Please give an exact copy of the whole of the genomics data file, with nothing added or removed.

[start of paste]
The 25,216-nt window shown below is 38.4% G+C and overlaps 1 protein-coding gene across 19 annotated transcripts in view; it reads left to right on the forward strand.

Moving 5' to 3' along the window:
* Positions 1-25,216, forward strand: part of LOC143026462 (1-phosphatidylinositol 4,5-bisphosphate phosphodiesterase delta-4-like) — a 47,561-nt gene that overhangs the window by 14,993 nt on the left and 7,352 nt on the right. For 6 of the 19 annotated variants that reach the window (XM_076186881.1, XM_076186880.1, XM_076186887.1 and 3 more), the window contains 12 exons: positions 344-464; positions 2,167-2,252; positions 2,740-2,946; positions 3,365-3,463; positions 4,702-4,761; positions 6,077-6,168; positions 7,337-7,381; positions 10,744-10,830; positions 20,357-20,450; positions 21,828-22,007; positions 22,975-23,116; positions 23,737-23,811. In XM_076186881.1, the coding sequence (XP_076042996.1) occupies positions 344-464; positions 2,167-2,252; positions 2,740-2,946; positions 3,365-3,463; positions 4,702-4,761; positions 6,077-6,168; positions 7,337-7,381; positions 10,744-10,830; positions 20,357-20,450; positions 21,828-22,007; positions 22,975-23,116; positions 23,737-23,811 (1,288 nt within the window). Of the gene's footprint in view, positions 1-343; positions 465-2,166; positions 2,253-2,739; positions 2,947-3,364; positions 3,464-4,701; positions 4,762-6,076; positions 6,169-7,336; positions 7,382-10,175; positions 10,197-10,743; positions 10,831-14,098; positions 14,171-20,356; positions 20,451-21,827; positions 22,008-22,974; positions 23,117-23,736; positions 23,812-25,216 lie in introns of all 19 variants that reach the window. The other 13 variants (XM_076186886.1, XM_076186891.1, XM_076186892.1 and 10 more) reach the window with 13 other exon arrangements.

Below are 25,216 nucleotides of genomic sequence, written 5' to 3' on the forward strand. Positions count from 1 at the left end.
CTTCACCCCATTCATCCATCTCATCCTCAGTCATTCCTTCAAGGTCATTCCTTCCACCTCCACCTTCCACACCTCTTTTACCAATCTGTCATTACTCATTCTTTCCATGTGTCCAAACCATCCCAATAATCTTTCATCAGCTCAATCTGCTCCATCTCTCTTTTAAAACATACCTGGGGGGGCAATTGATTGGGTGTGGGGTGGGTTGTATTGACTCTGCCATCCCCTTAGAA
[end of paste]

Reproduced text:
The 25,216-nt window shown below is 38.4% G+C and overlaps 1 protein-coding gene across 19 annotated transcripts in view; it reads left to right on the forward strand.

Moving 5' to 3' along the window:
* Positions 1-25,216, forward strand: part of LOC143026462 (1-phosphatidylinositol 4,5-bisphosphate phosphodiesterase delta-4-like) — a 47,561-nt gene that overhangs the window by 14,993 nt on the left and 7,352 nt on the right. For 6 of the 19 annotated variants that reach the window (XM_076186881.1, XM_076186880.1, XM_076186887.1 and 3 more), the window contains 12 exons: positions 344-464; positions 2,167-2,252; positions 2,740-2,946; positions 3,365-3,463; positions 4,702-4,761; positions 6,077-6,168; positions 7,337-7,381; positions 10,744-10,830; positions 20,357-20,450; positions 21,828-22,007; positions 22,975-23,116; positions 23,737-23,811. In XM_076186881.1, the coding sequence (XP_076042996.1) occupies positions 344-464; positions 2,167-2,252; positions 2,740-2,946; positions 3,365-3,463; positions 4,702-4,761; positions 6,077-6,168; positions 7,337-7,381; positions 10,744-10,830; positions 20,357-20,450; positions 21,828-22,007; positions 22,975-23,116; positions 23,737-23,811 (1,288 nt within the window). Of the gene's footprint in view, positions 1-343; positions 465-2,166; positions 2,253-2,739; positions 2,947-3,364; positions 3,464-4,701; positions 4,762-6,076; positions 6,169-7,336; positions 7,382-10,175; positions 10,197-10,743; positions 10,831-14,098; positions 14,171-20,356; positions 20,451-21,827; positions 22,008-22,974; positions 23,117-23,736; positions 23,812-25,216 lie in introns of all 19 variants that reach the window. The other 13 variants (XM_076186886.1, XM_076186891.1, XM_076186892.1 and 10 more) reach the window with 13 other exon arrangements.

Below are 25,216 nucleotides of genomic sequence, written 5' to 3' on the forward strand. Positions count from 1 at the left end.
CTTCACCCCATTCATCCATCTCATCCTCAGTCATTCCTTCAAGGTCATTCCTTCCACCTCCACCTTCCACACCTCTTTTACCAATCTGTCATTACTCATTCTTTCCATGTGTCCAAACCATCCCAATAATCTTTCATCAGCTCAATCTGCTCCATCTCTCTTTTAAAACATACCTGGGGGGGCAATTGATTGGGTGTGGGGTGGGTTGTATTGACTCTGCCATCCCCTTAGAA